According to a new report by Wood Mackenzie, coal will continue to be the dominant fuel source in power generation, peaking at 2027 before slowing down and accounting for 36% of the region’s generation mix in 2040.

By then, total power demand in Southeast Asia is expected to double from 1.05 petawatts per hour (PWh) in 2018 to 2.46 PWh.

To meet the rapidly increasing power demand, Southeast Asia will have to invest an average of US$17 billion annually in power capacity. Coal should account for most of this investment in the medium term, before being overtaken by spending on gas-fired generation. By 2034, investments in solar and wind power plants should surpass that of gas power plants.

“The narrative surrounding coal has been pessimistic across the world,” said Jacqueline Tao, research associate, Wood Mackenzie. “This will result in the gradual slowdown of new coal-fired capacity in Southeast Asia. However, the reality of rising power demand and affordability issues in the region mean that we will only start to see coal’s declining power post 2030.”

Incremental coal will decline over time as the cost of renewables decreases and pressure on environmental grounds increases. By 2040, solar and wind power plants will lead in the region’s power capacity mix at 35% or 205 gigawatts (GW).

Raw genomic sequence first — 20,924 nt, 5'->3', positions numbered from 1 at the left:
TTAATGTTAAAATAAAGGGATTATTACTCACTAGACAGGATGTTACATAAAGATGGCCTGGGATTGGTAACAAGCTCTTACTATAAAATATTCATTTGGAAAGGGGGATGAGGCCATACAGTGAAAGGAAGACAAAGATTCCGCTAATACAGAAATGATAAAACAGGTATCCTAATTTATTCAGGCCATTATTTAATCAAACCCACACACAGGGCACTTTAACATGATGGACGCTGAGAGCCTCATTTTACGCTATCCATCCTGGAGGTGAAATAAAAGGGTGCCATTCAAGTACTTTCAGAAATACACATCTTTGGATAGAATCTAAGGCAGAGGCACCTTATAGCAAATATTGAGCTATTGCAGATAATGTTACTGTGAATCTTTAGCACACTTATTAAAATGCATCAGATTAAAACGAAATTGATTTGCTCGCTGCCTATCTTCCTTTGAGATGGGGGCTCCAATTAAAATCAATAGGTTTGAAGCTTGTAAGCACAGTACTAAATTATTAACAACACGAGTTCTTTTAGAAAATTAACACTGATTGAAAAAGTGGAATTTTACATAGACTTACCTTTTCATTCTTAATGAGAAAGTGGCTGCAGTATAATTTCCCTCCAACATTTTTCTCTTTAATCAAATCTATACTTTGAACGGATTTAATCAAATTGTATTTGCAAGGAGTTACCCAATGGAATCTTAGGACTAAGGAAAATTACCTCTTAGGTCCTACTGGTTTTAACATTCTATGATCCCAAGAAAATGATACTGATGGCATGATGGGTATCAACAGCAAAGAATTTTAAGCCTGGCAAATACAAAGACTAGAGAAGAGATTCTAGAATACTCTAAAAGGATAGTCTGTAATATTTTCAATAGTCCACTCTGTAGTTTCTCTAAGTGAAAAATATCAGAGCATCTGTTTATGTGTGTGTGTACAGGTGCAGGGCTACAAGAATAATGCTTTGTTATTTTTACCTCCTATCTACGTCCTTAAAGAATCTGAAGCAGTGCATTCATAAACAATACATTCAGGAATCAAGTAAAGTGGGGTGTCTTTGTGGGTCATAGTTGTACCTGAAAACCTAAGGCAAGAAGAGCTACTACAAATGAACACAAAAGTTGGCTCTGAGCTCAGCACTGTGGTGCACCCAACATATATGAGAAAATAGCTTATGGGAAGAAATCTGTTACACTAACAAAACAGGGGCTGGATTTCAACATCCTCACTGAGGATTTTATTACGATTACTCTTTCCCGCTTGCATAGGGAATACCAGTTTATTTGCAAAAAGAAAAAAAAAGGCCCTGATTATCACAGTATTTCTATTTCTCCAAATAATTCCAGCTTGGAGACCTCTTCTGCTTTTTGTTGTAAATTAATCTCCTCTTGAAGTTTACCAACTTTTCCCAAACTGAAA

“Collectively, investments in wind and solar power supply makes up 23% of total power investment, amounting for more than US$89 billion from 2019 to 2040,” Tao added. “This is despite renewables being less cost competitive in the region compared to the rest of the world, and challenges such as land acquisition and intermittency issues,” Tao added.

Often touted as a transition fuel, the percentage of gas in the region’s power mix should remain flat at about 30% through to 2040. Southeast Asian total gas demand will grow from 14 billion cubic feet per day (bcfd) today to more than 23 bcfd by 2040, supported by the continued infrastructure expansions in Thailand, Vietnam and Indonesia.